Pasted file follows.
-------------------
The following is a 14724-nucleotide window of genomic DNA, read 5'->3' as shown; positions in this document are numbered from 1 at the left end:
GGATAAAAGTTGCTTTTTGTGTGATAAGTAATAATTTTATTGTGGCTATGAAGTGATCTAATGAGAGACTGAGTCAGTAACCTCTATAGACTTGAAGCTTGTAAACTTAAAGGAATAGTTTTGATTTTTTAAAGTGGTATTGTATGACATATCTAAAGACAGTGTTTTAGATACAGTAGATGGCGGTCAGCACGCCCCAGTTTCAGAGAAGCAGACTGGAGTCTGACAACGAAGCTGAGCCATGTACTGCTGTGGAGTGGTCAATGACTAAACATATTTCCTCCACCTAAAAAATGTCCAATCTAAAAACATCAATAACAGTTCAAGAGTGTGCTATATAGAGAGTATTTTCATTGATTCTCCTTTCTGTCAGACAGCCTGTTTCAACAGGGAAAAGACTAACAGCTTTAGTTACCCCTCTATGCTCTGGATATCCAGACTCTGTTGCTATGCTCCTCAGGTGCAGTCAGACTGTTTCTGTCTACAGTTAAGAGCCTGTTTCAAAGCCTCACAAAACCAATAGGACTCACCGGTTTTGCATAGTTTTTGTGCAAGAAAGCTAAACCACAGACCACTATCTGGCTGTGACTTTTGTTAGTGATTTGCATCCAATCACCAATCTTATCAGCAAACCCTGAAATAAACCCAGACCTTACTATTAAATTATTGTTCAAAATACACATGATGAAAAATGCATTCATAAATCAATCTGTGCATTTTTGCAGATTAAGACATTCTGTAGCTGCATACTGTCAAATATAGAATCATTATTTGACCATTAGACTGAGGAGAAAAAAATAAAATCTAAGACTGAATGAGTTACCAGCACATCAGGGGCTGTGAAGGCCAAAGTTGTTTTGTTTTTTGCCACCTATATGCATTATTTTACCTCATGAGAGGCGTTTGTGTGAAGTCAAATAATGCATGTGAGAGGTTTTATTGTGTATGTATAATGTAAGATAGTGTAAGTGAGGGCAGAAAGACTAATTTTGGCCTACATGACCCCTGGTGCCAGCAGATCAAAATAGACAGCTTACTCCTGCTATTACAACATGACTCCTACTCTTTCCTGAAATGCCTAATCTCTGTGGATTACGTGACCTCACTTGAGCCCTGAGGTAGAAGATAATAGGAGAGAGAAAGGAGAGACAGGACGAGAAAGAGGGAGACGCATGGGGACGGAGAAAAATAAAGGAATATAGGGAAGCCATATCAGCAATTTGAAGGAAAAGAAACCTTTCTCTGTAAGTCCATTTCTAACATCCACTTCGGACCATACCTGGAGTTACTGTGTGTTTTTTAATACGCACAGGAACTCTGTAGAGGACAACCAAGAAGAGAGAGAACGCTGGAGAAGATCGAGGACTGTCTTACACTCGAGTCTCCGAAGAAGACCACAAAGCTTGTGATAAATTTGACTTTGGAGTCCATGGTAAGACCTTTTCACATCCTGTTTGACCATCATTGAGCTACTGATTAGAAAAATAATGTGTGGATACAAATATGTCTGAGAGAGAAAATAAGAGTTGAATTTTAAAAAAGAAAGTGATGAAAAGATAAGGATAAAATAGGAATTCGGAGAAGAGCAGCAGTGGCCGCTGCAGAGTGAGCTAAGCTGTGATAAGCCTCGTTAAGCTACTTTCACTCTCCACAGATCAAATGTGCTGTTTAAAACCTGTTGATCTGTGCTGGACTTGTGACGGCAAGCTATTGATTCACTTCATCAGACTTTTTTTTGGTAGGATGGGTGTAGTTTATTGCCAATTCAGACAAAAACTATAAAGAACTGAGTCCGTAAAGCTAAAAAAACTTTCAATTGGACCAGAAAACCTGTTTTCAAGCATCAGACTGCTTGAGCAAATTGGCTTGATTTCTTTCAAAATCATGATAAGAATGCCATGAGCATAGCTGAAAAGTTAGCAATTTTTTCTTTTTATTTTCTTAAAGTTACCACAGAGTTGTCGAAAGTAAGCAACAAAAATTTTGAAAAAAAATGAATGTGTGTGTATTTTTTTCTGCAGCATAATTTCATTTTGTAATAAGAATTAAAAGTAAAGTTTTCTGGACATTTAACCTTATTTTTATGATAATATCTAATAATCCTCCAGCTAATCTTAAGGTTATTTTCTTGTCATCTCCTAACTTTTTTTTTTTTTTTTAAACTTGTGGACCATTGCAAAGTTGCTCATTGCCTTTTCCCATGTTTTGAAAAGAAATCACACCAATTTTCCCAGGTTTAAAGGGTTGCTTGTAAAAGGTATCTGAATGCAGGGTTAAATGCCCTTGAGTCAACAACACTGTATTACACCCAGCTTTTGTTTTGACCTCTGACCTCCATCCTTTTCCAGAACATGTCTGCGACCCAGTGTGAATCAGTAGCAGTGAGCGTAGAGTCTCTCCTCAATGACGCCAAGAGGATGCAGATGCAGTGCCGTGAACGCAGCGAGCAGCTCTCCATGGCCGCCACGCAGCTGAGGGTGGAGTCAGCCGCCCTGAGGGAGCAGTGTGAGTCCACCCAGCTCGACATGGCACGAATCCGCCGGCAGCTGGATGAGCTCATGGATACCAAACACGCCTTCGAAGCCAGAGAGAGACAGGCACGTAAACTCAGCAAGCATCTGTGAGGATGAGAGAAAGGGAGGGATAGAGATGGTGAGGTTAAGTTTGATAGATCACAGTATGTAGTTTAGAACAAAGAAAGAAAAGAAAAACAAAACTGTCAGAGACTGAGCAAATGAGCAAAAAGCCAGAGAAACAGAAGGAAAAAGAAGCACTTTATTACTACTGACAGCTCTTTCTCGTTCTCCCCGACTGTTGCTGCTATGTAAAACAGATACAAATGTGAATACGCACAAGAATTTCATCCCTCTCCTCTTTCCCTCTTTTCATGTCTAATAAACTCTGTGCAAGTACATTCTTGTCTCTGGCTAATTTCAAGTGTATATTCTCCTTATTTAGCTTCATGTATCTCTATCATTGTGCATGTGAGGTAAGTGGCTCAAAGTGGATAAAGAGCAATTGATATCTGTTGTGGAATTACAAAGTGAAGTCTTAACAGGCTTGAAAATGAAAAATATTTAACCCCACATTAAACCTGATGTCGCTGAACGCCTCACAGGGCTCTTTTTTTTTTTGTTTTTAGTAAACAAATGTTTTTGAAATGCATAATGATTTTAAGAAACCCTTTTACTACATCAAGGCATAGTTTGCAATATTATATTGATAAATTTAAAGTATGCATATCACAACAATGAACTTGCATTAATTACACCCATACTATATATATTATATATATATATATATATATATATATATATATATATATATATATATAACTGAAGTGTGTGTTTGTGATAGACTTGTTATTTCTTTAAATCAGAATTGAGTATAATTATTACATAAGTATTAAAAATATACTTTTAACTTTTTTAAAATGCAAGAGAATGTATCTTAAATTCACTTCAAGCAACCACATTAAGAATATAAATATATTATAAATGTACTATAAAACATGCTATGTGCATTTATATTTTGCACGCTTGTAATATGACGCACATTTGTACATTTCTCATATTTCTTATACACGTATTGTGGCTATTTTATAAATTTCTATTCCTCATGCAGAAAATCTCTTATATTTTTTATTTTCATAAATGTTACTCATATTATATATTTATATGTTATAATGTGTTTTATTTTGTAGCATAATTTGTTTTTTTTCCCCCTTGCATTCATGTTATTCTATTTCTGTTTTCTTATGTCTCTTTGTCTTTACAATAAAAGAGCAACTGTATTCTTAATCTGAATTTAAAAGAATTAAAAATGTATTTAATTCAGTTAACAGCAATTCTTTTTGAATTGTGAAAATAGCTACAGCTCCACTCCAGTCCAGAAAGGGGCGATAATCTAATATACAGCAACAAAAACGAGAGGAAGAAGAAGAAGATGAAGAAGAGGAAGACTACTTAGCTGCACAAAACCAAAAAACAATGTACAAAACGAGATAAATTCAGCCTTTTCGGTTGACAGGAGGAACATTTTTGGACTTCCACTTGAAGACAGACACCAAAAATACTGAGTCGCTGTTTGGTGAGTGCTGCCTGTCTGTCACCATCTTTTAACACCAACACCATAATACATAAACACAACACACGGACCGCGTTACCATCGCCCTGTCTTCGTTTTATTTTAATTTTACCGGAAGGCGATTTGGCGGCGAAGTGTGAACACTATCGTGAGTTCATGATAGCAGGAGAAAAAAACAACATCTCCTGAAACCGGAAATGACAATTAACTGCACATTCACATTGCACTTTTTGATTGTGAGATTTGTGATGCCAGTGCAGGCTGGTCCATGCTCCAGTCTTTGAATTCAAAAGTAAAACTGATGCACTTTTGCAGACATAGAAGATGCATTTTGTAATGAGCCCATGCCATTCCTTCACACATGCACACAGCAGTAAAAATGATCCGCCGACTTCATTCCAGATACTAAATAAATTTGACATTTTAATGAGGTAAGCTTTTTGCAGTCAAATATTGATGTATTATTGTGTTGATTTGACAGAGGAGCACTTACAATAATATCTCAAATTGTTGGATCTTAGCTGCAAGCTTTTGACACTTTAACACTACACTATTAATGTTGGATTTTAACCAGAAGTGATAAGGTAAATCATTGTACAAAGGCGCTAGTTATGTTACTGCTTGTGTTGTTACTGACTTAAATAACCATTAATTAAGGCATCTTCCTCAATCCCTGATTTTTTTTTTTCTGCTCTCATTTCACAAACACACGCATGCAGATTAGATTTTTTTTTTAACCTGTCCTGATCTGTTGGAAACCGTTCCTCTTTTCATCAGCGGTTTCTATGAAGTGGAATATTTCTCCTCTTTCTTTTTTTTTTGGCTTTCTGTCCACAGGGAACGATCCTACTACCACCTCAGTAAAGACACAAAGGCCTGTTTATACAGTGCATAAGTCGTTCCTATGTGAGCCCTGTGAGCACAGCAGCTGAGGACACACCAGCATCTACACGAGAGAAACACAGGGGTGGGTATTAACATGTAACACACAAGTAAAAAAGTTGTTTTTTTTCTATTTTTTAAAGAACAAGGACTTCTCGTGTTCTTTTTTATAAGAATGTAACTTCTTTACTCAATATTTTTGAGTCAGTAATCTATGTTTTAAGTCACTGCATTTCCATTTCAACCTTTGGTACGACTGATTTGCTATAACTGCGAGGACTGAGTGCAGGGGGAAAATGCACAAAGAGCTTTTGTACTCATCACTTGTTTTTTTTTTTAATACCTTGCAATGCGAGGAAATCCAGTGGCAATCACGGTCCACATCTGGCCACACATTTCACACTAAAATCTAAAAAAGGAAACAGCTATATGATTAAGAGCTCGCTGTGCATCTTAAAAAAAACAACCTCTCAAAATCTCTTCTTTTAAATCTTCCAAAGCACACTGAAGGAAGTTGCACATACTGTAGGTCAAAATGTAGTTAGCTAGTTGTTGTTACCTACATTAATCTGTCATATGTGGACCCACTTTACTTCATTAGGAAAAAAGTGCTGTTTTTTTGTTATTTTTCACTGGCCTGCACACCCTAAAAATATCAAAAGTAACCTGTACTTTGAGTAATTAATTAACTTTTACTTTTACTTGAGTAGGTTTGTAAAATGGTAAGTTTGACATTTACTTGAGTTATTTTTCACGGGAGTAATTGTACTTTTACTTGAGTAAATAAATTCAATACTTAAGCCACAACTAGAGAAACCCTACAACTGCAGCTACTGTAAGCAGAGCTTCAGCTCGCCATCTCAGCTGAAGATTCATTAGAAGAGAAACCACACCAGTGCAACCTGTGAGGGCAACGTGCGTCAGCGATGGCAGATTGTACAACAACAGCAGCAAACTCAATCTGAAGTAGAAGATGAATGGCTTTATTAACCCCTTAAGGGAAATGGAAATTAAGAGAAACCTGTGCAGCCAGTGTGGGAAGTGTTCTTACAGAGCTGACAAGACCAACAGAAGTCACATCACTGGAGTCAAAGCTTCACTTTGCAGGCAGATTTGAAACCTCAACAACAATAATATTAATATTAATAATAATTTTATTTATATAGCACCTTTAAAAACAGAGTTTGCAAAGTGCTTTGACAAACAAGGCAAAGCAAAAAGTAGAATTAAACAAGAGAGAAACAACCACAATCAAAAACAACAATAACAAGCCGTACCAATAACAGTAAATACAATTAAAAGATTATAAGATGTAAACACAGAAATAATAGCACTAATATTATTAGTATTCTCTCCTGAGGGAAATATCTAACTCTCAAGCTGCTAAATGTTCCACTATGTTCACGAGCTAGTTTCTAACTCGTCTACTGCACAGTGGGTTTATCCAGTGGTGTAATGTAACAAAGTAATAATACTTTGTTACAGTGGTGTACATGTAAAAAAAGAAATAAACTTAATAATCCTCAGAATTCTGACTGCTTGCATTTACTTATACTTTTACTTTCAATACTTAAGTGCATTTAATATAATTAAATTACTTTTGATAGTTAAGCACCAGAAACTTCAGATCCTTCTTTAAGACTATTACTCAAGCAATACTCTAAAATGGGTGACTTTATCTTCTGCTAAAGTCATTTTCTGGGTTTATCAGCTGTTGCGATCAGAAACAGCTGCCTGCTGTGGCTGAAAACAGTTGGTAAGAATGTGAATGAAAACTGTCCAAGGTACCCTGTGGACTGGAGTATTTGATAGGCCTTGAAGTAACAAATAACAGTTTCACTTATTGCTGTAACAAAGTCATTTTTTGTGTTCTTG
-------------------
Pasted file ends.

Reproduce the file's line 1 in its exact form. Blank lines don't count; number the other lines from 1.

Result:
The following is a 14724-nucleotide window of genomic DNA, read 5'->3' as shown; positions in this document are numbered from 1 at the left end: